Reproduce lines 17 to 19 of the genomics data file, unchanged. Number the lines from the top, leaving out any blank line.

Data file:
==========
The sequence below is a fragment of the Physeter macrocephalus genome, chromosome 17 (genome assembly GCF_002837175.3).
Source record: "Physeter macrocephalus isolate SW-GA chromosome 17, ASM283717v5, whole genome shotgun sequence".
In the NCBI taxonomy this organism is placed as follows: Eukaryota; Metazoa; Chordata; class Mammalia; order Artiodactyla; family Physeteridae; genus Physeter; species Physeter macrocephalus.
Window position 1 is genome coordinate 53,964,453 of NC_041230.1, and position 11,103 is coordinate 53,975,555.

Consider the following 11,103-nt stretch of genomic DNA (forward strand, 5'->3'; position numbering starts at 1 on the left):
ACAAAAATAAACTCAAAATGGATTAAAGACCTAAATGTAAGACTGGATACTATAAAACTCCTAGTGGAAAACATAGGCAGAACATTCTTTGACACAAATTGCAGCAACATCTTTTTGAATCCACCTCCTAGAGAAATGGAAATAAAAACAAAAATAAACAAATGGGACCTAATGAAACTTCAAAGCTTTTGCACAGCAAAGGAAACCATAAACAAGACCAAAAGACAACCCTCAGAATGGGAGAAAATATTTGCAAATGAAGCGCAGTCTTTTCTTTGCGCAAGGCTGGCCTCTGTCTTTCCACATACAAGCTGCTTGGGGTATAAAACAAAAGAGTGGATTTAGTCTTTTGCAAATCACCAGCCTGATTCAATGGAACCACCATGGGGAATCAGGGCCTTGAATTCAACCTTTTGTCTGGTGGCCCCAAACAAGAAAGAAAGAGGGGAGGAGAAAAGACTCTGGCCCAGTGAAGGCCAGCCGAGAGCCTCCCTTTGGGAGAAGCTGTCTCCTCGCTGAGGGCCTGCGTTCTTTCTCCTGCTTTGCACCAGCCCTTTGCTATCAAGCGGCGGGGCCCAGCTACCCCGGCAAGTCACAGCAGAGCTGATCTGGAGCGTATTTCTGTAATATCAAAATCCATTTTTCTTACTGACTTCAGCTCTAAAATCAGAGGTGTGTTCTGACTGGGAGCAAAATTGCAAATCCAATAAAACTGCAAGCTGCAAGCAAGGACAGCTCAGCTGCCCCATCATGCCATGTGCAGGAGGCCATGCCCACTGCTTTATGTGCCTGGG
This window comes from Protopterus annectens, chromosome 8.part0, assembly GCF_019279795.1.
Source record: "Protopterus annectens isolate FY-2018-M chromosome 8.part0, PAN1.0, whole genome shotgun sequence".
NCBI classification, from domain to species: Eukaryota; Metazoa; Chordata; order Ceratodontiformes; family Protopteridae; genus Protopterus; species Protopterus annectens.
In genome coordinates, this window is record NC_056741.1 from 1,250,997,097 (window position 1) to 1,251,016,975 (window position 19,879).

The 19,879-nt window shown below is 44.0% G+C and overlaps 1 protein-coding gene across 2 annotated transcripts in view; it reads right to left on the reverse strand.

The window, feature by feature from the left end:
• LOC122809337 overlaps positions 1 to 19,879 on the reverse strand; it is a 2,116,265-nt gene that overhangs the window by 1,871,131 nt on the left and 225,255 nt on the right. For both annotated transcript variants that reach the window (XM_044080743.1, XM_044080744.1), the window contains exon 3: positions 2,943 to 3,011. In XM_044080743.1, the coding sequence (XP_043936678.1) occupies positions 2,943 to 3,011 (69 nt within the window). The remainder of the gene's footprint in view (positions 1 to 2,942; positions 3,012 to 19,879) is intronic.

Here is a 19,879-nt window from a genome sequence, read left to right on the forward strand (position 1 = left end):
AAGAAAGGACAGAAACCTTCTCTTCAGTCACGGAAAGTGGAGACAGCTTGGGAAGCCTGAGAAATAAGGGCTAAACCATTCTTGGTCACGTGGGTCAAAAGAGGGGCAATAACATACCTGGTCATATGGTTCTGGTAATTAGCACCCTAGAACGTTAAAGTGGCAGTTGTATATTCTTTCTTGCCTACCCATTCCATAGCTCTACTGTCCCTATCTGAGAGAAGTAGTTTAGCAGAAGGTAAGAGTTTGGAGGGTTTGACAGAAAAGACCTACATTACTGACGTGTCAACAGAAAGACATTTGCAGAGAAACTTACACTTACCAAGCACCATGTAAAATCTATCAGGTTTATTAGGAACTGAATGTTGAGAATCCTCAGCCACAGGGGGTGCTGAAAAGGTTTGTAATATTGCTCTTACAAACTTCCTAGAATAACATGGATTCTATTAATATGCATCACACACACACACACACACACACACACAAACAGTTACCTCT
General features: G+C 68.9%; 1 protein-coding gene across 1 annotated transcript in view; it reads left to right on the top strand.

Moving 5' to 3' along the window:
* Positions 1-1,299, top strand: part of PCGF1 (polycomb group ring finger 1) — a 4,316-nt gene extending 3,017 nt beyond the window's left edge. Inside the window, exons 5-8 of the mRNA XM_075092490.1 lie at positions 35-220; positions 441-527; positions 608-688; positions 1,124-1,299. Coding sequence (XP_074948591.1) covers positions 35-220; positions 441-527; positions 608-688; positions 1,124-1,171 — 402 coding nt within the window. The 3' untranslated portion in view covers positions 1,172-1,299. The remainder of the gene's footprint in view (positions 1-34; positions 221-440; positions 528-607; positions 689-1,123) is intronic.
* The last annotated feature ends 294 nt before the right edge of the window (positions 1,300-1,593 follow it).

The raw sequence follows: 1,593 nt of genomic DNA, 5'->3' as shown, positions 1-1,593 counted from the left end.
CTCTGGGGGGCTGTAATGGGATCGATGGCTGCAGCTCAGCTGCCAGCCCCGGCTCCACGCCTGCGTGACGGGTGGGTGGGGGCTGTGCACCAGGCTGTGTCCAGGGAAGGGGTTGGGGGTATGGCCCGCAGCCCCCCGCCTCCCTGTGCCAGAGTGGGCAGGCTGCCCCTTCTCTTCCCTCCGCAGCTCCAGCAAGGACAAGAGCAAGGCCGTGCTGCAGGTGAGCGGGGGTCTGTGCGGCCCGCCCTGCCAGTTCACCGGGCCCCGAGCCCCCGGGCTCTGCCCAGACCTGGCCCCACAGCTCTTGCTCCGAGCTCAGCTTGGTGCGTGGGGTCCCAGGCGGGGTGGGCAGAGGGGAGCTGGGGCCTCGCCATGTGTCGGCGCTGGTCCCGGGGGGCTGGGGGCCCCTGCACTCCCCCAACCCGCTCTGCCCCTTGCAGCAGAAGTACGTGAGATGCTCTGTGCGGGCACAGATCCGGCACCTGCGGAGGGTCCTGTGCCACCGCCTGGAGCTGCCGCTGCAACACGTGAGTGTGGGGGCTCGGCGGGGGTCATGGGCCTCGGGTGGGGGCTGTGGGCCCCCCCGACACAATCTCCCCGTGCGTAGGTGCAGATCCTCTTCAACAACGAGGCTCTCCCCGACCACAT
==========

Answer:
Moving 5' to 3' along the window:
* Positions 1-1,299, top strand: part of PCGF1 (polycomb group ring finger 1) — a 4,316-nt gene extending 3,017 nt beyond the window's left edge. Inside the window, exons 5-8 of the mRNA XM_075092490.1 lie at positions 35-220; positions 441-527; positions 608-688; positions 1,124-1,299. Coding sequence (XP_074948591.1) covers positions 35-220; positions 441-527; positions 608-688; positions 1,124-1,171 — 402 coding nt within the window. The 3' untranslated portion in view covers positions 1,172-1,299. The remainder of the gene's footprint in view (positions 1-34; positions 221-440; positions 528-607; positions 689-1,123) is intronic.
* The last annotated feature ends 294 nt before the right edge of the window (positions 1,300-1,593 follow it).